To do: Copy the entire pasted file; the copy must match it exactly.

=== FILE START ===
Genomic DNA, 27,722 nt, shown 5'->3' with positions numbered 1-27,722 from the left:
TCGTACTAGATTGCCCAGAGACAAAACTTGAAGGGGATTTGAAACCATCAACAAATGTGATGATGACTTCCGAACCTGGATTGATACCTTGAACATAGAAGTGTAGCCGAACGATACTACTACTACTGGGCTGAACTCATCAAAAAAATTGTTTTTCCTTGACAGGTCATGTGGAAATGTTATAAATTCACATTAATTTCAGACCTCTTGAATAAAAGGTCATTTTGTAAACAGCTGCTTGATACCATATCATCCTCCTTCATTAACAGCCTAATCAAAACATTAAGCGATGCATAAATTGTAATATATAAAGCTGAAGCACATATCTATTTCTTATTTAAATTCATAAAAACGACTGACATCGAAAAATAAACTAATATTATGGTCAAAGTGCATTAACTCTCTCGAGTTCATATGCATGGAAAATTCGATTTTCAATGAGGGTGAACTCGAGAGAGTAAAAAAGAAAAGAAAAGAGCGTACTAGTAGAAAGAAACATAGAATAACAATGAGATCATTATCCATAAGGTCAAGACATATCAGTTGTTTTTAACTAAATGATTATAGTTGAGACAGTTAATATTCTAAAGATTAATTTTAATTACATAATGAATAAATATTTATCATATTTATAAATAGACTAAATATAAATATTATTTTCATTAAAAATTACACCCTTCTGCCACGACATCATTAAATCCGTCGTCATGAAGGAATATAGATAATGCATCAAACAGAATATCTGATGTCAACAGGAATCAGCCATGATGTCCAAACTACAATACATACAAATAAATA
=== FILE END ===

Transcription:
Genomic DNA, 27,722 nt, shown 5'->3' with positions numbered 1-27,722 from the left:
TCGTACTAGATTGCCCAGAGACAAAACTTGAAGGGGATTTGAAACCATCAACAAATGTGATGATGACTTCCGAACCTGGATTGATACCTTGAACATAGAAGTGTAGCCGAACGATACTACTACTACTGGGCTGAACTCATCAAAAAAATTGTTTTTCCTTGACAGGTCATGTGGAAATGTTATAAATTCACATTAATTTCAGACCTCTTGAATAAAAGGTCATTTTGTAAACAGCTGCTTGATACCATATCATCCTCCTTCATTAACAGCCTAATCAAAACATTAAGCGATGCATAAATTGTAATATATAAAGCTGAAGCACATATCTATTTCTTATTTAAATTCATAAAAACGACTGACATCGAAAAATAAACTAATATTATGGTCAAAGTGCATTAACTCTCTCGAGTTCATATGCATGGAAAATTCGATTTTCAATGAGGGTGAACTCGAGAGAGTAAAAAAGAAAAGAAAAGAGCGTACTAGTAGAAAGAAACATAGAATAACAATGAGATCATTATCCATAAGGTCAAGACATATCAGTTGTTTTTAACTAAATGATTATAGTTGAGACAGTTAATATTCTAAAGATTAATTTTAATTACATAATGAATAAATATTTATCATATTTATAAATAGACTAAATATAAATATTATTTTCATTAAAAATTACACCCTTCTGCCACGACATCATTAAATCCGTCGTCATGAAGGAATATAGATAATGCATCAAACAGAATATCTGATGTCAACAGGAATCAGCCATGATGTCCAAACTACAATACATACAAATAAATA